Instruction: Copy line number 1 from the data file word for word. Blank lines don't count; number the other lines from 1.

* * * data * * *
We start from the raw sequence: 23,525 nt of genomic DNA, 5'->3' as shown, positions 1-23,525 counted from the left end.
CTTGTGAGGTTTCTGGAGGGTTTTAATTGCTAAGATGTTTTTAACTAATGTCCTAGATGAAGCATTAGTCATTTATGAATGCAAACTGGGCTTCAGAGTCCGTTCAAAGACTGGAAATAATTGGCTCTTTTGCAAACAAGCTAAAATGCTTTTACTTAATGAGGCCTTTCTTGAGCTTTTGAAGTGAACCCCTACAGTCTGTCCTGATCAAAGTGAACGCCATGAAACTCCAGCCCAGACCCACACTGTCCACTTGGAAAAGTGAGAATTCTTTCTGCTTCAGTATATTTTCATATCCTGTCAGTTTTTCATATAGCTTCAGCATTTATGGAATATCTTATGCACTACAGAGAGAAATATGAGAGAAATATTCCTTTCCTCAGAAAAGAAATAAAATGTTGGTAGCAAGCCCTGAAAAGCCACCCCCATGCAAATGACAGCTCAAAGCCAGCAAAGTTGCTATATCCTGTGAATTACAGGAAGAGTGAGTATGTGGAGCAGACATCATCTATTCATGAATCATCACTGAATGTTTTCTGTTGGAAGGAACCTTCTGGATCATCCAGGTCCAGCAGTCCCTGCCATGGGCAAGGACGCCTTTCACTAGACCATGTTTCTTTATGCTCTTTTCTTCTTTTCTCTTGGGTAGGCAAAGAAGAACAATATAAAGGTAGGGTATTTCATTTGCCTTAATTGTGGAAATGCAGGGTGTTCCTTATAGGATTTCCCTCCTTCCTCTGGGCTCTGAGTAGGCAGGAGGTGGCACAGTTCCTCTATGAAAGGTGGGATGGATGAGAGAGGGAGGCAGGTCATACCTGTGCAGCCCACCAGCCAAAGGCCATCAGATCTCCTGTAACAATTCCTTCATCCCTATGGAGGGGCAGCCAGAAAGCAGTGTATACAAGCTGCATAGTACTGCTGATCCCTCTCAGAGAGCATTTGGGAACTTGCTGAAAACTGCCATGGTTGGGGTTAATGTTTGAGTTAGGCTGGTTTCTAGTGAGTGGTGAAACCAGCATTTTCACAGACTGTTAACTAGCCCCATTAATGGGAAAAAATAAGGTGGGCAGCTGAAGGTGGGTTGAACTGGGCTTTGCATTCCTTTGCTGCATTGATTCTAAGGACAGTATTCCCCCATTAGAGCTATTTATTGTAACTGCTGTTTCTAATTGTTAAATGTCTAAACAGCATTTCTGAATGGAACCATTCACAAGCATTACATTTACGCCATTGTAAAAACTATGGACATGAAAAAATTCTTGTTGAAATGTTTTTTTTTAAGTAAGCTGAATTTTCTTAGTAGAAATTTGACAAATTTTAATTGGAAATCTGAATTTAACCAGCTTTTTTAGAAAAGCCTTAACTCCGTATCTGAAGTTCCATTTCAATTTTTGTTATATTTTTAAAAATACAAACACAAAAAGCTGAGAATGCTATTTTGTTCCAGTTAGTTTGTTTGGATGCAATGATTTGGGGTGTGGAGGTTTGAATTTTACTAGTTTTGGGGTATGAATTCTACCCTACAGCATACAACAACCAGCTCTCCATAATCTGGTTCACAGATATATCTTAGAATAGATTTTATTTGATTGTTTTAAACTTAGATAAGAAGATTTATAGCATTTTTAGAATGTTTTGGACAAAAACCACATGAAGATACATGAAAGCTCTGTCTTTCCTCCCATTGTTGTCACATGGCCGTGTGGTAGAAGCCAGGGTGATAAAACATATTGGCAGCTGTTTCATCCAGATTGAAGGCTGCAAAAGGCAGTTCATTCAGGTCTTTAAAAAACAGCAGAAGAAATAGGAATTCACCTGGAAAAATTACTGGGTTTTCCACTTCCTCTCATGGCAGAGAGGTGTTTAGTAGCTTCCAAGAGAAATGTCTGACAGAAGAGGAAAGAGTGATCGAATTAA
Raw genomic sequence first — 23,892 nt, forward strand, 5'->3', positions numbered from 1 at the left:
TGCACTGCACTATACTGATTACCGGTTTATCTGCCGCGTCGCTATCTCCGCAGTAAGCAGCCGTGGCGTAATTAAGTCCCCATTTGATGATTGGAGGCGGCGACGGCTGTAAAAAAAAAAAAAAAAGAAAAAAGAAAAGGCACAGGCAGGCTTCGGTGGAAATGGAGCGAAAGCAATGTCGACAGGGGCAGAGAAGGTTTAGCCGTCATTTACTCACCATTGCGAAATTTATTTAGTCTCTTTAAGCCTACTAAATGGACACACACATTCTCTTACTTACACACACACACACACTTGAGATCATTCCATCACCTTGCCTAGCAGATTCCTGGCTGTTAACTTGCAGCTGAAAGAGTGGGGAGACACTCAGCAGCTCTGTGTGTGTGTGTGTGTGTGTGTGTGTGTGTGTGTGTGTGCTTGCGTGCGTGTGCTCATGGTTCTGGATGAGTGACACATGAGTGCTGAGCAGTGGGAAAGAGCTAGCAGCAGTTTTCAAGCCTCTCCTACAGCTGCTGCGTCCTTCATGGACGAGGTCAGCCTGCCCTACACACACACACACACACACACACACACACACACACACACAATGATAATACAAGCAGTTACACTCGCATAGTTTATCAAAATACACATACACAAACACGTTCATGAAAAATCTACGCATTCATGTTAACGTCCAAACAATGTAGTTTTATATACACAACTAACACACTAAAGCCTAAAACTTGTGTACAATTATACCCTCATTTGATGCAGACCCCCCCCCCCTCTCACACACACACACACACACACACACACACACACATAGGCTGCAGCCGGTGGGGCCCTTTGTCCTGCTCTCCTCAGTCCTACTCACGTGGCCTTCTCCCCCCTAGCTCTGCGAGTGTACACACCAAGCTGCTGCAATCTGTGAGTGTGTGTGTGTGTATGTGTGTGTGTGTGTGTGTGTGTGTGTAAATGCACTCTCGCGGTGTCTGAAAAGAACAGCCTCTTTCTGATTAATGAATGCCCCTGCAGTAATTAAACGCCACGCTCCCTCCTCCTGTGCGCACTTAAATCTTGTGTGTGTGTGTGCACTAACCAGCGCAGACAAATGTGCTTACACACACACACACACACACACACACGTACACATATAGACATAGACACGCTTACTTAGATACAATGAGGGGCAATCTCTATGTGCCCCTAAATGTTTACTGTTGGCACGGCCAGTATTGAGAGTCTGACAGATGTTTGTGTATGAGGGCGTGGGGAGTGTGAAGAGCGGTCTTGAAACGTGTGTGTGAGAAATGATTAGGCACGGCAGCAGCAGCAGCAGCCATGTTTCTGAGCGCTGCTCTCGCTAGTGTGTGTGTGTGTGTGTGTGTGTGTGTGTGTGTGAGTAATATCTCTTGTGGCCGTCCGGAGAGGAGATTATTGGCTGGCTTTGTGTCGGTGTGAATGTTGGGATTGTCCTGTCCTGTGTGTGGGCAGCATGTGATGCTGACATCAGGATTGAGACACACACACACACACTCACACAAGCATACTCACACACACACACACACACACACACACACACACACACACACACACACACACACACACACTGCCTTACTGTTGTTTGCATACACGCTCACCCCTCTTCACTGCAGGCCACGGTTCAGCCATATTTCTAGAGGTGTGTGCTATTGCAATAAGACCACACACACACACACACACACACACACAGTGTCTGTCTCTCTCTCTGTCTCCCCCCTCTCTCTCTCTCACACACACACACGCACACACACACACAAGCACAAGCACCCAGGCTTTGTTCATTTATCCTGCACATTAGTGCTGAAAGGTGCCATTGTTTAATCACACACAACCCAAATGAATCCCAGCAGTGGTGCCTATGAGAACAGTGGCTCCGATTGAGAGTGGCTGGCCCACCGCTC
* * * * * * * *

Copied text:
We start from the raw sequence: 23,525 nt of genomic DNA, 5'->3' as shown, positions 1-23,525 counted from the left end.